Scope of PracticeA dentist, as defined by the American Dental Association (ADA), evaluates, diagnoses and treats diseases, disorders or conditions of the oral cavity, maxillofacial area and the adjacent or associated structures and their impact on the human body, within the scope of his/her education, training, and experience, in accordance with the ethics of the profession and applicable law.
Dental sleep medicine is an extension of general dentistry with a specific concentration on providing treatment for adult patients who have been diagnosed with sleep-disordered breathing, including obstructive sleep apnea (OSA), snoring and sleep-related bruxism. Dentists who wish to extend their practice to include dental sleep medicine must be committed to advancing their knowledge, technical expertise, and clinical skills in the specific areas of OSA, snoring and sleep-related bruxism. Dentists who hold the designation of “Qualified Dentist” or “Diplomate of the American Board of Dental Sleep Medicine” are deemed qualified to screen for OSA, snoring and sleep-related bruxism; obtain a detailed medical history; conduct a physical examination; and treat, educate, and provide long-term management of patients who are diagnosed by a physician with either OSA, snoring or sleep-related bruxism.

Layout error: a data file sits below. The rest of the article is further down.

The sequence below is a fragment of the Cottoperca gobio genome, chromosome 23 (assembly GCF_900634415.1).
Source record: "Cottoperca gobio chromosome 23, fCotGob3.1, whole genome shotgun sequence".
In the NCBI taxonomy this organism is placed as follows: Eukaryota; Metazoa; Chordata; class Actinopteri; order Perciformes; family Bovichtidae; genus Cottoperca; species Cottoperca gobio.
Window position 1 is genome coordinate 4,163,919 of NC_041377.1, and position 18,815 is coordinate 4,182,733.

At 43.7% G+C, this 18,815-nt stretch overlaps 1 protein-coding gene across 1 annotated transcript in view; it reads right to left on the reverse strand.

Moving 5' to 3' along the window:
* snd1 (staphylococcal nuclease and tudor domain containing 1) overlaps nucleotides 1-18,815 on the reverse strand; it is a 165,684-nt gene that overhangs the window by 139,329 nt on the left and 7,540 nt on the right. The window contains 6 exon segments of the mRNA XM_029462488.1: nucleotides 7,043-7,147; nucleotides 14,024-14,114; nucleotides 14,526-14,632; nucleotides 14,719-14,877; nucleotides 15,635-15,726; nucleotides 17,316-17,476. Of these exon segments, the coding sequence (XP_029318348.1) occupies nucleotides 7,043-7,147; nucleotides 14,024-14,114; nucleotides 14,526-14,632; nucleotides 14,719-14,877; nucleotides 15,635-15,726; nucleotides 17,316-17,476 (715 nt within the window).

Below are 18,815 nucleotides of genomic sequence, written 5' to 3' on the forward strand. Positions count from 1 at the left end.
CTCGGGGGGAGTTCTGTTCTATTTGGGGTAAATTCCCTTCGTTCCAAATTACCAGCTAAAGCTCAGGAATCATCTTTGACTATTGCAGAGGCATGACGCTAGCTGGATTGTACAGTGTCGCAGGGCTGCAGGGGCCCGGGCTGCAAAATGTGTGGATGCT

Approved by AADSM Board of Directors on November 29, 2018
What is a scope of practice?
The term “scope of practice” generally describes what type of services a member of a health profession can provide. In the United States, a legal scope of practice is determined by each state, using state practice acts, to establish laws and regulations that stipulate what services members of the profession can legally provide as well as those they cannot provide.
A professional scope of practice, such as this one, is developed by the profession and is a description of the services its members are trained and competent to perform. Professional competence changes over time as the profession integrates new information and technologies into clinical practice, thus, expanding the body of knowledge and skills for the profession.
How do I use a professional scope of practice?
You should provide this scope of practice to referring physicians, patients and payers. It is a succinct description of what services you are trained in and competent to provide.
Why did the AADSM develop a scope of practice?
A professional scope of practice provides a foundation, allowing us to add new services based on the evolution of our knowledge base and the introduction of new technologies. If we look to the future, the likelihood of expanding our scope of practice is real. The key is to be sure we have the necessary education and clinical competence to expand our role. This scope of practice helps the AADSM to identify areas for future educational growth and opportunity for dentists practicing dental sleep medicine.